I have to admit, just trying to figure it out is bending my mind. For instance, to find out which possibilities the NAPFA did think about, I took a look at the rest of NAPFA’s membership guidelines. (I know, big mistake.) Section 2 clearly states that: “Neither a member nor an affiliate may be employed by a financial services industry firm (see definition below) that receives transaction based compensation...”
But when it comes to ownership restrictions, things appear a bit more murky:
“A related party to a member or an affiliate may not own any interest in a financial services industry firm that receives transaction based compensation as prohibited by NAPFA; and to whom the member or affiliate makes referrals or otherwise directs business.”
Note that this seems only to restrict ownership by related parties or affiliates, while saying nothing about ownership by members themselves. Also, the “and” in the last clause suggests that ownership in transaction compensated firms is only restricted if the member directs business its way.
I may be missing something in the legalese here, but I don’t see anything in NAPFA’s membership standards that restricts members from having an ownership interest in such firms.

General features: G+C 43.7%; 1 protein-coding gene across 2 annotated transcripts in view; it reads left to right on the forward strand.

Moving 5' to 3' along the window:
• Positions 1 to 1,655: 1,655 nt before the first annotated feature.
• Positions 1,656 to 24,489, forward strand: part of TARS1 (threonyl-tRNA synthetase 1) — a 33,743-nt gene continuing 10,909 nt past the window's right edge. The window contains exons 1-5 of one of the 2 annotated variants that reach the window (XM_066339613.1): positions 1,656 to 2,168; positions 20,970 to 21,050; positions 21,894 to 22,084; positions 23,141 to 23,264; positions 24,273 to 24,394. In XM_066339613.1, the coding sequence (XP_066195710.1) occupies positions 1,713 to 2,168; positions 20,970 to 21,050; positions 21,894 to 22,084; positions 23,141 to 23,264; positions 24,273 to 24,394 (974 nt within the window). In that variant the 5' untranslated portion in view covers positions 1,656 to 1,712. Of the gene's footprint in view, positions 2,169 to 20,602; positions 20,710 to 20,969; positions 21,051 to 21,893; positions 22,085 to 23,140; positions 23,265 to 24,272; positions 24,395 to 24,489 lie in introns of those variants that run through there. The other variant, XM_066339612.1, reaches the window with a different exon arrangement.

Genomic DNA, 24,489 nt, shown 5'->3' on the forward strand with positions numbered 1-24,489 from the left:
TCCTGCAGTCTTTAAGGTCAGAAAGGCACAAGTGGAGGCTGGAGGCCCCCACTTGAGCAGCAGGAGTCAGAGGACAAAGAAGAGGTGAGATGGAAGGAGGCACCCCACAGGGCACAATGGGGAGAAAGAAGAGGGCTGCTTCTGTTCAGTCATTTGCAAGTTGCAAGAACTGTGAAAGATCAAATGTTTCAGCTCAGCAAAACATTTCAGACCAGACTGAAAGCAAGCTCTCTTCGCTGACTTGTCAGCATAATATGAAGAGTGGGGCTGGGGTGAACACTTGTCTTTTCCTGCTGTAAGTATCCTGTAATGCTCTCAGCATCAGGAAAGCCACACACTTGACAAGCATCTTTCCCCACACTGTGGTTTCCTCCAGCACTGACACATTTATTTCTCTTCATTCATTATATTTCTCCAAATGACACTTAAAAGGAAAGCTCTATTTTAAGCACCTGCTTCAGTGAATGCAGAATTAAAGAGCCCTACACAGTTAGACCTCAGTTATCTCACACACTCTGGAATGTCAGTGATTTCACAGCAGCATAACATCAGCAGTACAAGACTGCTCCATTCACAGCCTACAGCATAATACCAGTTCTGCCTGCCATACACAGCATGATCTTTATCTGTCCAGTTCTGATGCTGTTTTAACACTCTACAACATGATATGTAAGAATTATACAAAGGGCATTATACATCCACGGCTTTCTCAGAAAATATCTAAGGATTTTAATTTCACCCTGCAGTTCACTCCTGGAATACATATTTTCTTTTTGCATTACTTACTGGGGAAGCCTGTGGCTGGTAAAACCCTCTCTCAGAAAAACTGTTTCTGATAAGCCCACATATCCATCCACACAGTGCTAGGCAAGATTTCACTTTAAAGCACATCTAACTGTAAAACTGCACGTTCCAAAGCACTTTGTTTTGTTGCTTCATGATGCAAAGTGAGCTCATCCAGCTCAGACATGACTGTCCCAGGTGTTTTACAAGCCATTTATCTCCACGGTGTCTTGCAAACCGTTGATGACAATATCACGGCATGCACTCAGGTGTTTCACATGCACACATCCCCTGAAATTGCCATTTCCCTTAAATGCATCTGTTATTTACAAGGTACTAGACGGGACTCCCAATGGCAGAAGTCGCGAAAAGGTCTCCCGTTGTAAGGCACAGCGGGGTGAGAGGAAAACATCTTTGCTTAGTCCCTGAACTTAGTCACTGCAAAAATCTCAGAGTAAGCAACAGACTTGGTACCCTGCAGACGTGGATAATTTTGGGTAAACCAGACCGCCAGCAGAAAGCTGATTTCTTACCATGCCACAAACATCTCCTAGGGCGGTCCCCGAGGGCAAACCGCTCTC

I’m sure it makes some sense for NAPFA to give the membership committee some latitude to work with existing members who currently have ownership of up to 2% of financial services industry firms. But if the Kahler case is any indication, the committee has huge latitude to make unlimited exceptions at its own discretion with all memberships.
Combined with Geoff Brown’s dismissal of addressing the “mind-bending” issues such as ownership of mutual funds (which I’ve heard was the reason for the 2% rule in the first place), this lack of clarity and consistency can only create confusion among existing members—and prospective members.
Rick Kahler put it best: “They should put a moratorium on doing anything until they think through this stuff.”